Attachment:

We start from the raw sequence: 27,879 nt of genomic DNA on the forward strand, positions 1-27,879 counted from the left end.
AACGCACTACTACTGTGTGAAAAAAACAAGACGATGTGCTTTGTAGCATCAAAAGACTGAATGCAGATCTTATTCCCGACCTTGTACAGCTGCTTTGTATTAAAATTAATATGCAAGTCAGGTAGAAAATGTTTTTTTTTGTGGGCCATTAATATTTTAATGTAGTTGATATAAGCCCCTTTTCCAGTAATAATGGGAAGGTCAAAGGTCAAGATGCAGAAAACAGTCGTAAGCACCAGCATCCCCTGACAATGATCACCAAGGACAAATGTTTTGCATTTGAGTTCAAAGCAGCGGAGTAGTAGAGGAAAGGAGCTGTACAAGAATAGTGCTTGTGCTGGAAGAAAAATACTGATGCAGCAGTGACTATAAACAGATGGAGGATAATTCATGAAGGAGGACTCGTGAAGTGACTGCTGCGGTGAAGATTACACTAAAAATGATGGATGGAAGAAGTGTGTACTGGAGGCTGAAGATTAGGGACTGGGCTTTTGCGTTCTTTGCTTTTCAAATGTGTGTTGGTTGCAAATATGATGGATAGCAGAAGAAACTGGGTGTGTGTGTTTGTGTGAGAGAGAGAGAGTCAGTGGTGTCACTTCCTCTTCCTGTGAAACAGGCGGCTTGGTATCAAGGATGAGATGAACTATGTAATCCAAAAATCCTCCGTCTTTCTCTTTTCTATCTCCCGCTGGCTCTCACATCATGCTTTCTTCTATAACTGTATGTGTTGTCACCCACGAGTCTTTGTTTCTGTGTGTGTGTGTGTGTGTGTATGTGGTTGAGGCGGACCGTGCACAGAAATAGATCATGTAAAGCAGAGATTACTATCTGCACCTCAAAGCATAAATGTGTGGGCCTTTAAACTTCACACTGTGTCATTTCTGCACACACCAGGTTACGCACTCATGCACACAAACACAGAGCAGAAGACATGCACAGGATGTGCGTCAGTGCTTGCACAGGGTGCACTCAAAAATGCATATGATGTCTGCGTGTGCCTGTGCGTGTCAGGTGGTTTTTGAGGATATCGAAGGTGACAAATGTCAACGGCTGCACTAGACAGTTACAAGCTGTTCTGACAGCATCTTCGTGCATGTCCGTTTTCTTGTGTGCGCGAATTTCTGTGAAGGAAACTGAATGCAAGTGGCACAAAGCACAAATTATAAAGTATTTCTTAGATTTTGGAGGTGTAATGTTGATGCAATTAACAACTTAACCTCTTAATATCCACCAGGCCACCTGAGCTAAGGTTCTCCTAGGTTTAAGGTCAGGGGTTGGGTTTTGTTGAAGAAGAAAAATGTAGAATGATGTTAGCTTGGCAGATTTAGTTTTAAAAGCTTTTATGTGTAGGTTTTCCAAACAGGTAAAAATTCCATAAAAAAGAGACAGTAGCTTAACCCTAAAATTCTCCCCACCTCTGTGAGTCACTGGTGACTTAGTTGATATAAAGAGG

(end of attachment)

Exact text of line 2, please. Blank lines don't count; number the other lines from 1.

AACGCACTACTACTGTGTGAAAAAAACAAGACGATGTGCTTTGTAGCATCAAAAGACTGAATGCAGATCTTATTCCCGACCTTGTACAGCTGCTTTGTATTAAAATTAATATGCAAGTCAGGTAGAAAATGTTTTTTTTTGTGGGCCATTAATATTTTAATGTAGTTGATATAAGCCCCTTTTCCAGTAATAATGGGAAGGTCAAAGGTCAAGATGCAGAAAACAGTCGTAAGCACCAGCATCCCCTGACAATGATCACCAAGGACAAATGTTTTGCATTTGAGTTCAAAGCAGCGGAGTAGTAGAGGAAAGGAGCTGTACAAGAATAGTGCTTGTGCTGGAAGAAAAATACTGATGCAGCAGTGACTATAAACAGATGGAGGATAATTCATGAAGGAGGACTCGTGAAGTGACTGCTGCGGTGAAGATTACACTAAAAATGATGGATGGAAGAAGTGTGTACTGGAGGCTGAAGATTAGGGACTGGGCTTTTGCGTTCTTTGCTTTTCAAATGTGTGTTGGTTGCAAATATGATGGATAGCAGAAGAAACTGGGTGTGTGTGTTTGTGTGAGAGAGAGAGAGTCAGTGGTGTCACTTCCTCTTCCTGTGAAACAGGCGGCTTGGTATCAAGGATGAGATGAACTATGTAATCCAAAAATCCTCCGTCTTTCTCTTTTCTATCTCCCGCTGGCTCTCACATCATGCTTTCTTCTATAACTGTATGTGTTGTCACCCACGAGTCTTTGTTTCTGTGTGTGTGTGTGTGTGTGTATGTGGTTGAGGCGGACCGTGCACAGAAATAGATCATGTAAAGCAGAGATTACTATCTGCACCTCAAAGCATAAATGTGTGGGCCTTTAAACTTCACACTGTGTCATTTCTGCACACACCAGGTTACGCACTCATGCACACAAACACAGAGCAGAAGACATGCACAGGATGTGCGTCAGTGCTTGCACAGGGTGCACTCAAAAATGCATATGATGTCTGCGTGTGCCTGTGCGTGTCAGGTGGTTTTTGAGGATATCGAAGGTGACAAATGTCAACGGCTGCACTAGACAGTTACAAGCTGTTCTGACAGCATCTTCGTGCATGTCCGTTTTCTTGTGTGCGCGAATTTCTGTGAAGGAAACTGAATGCAAGTGGCACAAAGCACAAATTATAAAGTATTTCTTAGATTTTGGAGGTGTAATGTTGATGCAATTAACAACTTAACCTCTTAATATCCACCAGGCCACCTGAGCTAAGGTTCTCCTAGGTTTAAGGTCAGGGGTTGGGTTTTGTTGAAGAAGAAAAATGTAGAATGATGTTAGCTTGGCAGATTTAGTTTTAAAAGCTTTTATGTGTAGGTTTTCCAAACAGGTAAAAATTCCATAAAAAAGAGACAGTAGCTTAACCCTAAAATTCTCCCCACCTCTGTGAGTCACTGGTGACTTAGTTGATATAAAGAGG